Virginia to receive $1.5 million as part of a national settlement regarding pharmaceutical marketing

mark herringAttorney General Mark R. Herring announced today that he, along with the Attorneys General of 47 other states and the District of Columbia have reached a $71 million settlement with Amgen Inc. to resolve allegations that the company unlawfully promoted its medications Aranesp and Enbrel.

As part of the settlement, which is in the form of a consent judgment filed in Richmond City Circuit Court, Virginia will receive approximately $1.5 million to support ongoing consumer protection efforts and Amgen will be barred from deceptively marketing or promoting either drug.

“We can’t tolerate deceptive or untrue marketing of any products in Virginia, especially when we’re talking about prescription drugs and other medical devices that affect Virginians’ health,” said Attorney General Herring. “Under this settlement, Amgen will be barred from off-label marketing of these drugs, so Virginians can have confidence that the drugs they’re being prescribed are the ones they need and the ones that will work.”

Aranesp is used to treat certain types of anemia, while Enbrel is used to treat a number of conditions, including plaque psoriasis. The complaint filed today alleges that Amgen violated state consumer protection laws by promoting Aranesp for longer periods of use than approved by the FDA, and by promoting both Aranesp and Enbrel for different uses than those approved by the FDA. Amgen allegedly lacked the necessary scientific evidence to support its claims.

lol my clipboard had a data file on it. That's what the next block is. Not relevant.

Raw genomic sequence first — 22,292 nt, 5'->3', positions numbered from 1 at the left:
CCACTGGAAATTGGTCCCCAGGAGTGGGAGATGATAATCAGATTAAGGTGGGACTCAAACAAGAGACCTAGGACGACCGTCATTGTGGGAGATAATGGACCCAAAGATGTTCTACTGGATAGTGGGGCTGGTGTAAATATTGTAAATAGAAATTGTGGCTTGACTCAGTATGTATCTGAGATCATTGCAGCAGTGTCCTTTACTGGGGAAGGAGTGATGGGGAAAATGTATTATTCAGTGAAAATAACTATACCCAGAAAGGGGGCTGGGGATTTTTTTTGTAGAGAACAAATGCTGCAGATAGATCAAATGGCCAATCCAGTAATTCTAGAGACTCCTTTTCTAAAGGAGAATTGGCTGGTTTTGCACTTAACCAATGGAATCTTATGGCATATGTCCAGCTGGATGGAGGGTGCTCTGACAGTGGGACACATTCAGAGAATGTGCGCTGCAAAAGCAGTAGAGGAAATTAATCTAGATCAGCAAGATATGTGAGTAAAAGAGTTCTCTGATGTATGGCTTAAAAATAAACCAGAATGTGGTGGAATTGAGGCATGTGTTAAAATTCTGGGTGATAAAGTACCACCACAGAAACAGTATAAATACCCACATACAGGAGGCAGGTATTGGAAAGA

In addition to payments to the states, the Consent Judgment also requires Amgen to reform its marketing and promotional practices. For example, under the terms of the Consent Judgment, Amgen shall not:

make, or cause to be made, any written or oral claim that is false, misleading, or deceptive in promoting Enbrel or any drug in the same class as Aranesp

represent that Enbrel or any drug in the same class as Aranesp has any sponsorship, approval, characteristics, ingredients, uses, benefits, quantities, or qualities that it does not have

use a compendium listing or publication to promote Enbrel or any drug in the same class as Aranesp for an Off-Label use to a Health Care Professional

allow Amgen Marketing and Amgen Sales to initiate interactions with a compendium or determine the content of any materials for submissions to a compendium relating to Enbrel or any drug in the same class as Aranesp

submit a Special Supplement to a compendium to support an Off-Label Use of Enbrel or any drug in the same class as Aranesp or use a third party to lobby a compendium on Amgen’s behalf without notifying the compendium that it is acting at Amgen’s request.

The other states participating in the settlement are Alabama, Alaska, Arizona, Arkansas, California, Colorado, Connecticut, Delaware, District of Columbia, Florida, Georgia, Hawaii, Idaho, Illinois, Indiana, Iowa, Kansas, Kentucky, Louisiana, Maine, Maryland, Massachusetts, Michigan, Minnesota, Missouri, Montana, Nebraska, Nevada, New Hampshire, New Jersey, New Mexico, New York, North Carolina, North Dakota, Ohio, Oklahoma, Oregon, Pennsylvania, Rhode Island, South Dakota, Tennessee, Texas, Utah, Vermont, Washington, West Virginia, Wisconsin, and Wyoming.

The case was handled by Attorney General Herring’s Consumer Protection Section, which helps educate Virginians about fraud and accepts consumer complaints regarding a variety of issues. Virginians may contact the Office to get information on scams or threats, or to file a complaint.

More online at or call 1-800-552-9963 in Virginia or (804) 786-2042 if calling from the Richmond area.

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